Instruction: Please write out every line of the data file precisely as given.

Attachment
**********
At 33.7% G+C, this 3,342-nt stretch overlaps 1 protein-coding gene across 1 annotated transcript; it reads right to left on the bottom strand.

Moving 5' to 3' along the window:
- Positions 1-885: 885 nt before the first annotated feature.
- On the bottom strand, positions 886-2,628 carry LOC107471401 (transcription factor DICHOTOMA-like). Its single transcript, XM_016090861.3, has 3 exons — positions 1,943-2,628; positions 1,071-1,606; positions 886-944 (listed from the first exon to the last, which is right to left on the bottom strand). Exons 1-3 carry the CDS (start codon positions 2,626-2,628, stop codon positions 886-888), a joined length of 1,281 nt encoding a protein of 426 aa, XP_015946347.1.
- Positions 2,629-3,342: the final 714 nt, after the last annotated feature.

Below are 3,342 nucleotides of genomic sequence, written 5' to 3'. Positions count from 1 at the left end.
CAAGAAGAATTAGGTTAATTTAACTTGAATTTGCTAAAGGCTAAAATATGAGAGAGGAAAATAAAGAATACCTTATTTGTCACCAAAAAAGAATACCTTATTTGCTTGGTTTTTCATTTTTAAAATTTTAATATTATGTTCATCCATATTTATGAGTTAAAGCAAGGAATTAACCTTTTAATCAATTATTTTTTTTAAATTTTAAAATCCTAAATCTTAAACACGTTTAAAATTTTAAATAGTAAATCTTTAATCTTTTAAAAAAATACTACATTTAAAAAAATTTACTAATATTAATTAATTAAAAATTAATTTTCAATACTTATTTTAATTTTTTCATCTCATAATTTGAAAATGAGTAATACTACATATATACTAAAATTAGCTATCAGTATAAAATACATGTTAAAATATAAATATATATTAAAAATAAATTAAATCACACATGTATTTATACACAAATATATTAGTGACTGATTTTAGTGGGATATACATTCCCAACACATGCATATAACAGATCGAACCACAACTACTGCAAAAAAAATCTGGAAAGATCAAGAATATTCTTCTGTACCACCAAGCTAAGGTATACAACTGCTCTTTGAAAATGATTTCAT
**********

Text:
At 33.7% G+C, this 3,342-nt stretch overlaps 1 protein-coding gene across 1 annotated transcript; it reads right to left on the bottom strand.

Moving 5' to 3' along the window:
- Positions 1-885: 885 nt before the first annotated feature.
- On the bottom strand, positions 886-2,628 carry LOC107471401 (transcription factor DICHOTOMA-like). Its single transcript, XM_016090861.3, has 3 exons — positions 1,943-2,628; positions 1,071-1,606; positions 886-944 (listed from the first exon to the last, which is right to left on the bottom strand). Exons 1-3 carry the CDS (start codon positions 2,626-2,628, stop codon positions 886-888), a joined length of 1,281 nt encoding a protein of 426 aa, XP_015946347.1.
- Positions 2,629-3,342: the final 714 nt, after the last annotated feature.

Below are 3,342 nucleotides of genomic sequence, written 5' to 3'. Positions count from 1 at the left end.
CAAGAAGAATTAGGTTAATTTAACTTGAATTTGCTAAAGGCTAAAATATGAGAGAGGAAAATAAAGAATACCTTATTTGTCACCAAAAAAGAATACCTTATTTGCTTGGTTTTTCATTTTTAAAATTTTAATATTATGTTCATCCATATTTATGAGTTAAAGCAAGGAATTAACCTTTTAATCAATTATTTTTTTTAAATTTTAAAATCCTAAATCTTAAACACGTTTAAAATTTTAAATAGTAAATCTTTAATCTTTTAAAAAAATACTACATTTAAAAAAATTTACTAATATTAATTAATTAAAAATTAATTTTCAATACTTATTTTAATTTTTTCATCTCATAATTTGAAAATGAGTAATACTACATATATACTAAAATTAGCTATCAGTATAAAATACATGTTAAAATATAAATATATATTAAAAATAAATTAAATCACACATGTATTTATACACAAATATATTAGTGACTGATTTTAGTGGGATATACATTCCCAACACATGCATATAACAGATCGAACCACAACTACTGCAAAAAAAATCTGGAAAGATCAAGAATATTCTTCTGTACCACCAAGCTAAGGTATACAACTGCTCTTTGAAAATGATTTCAT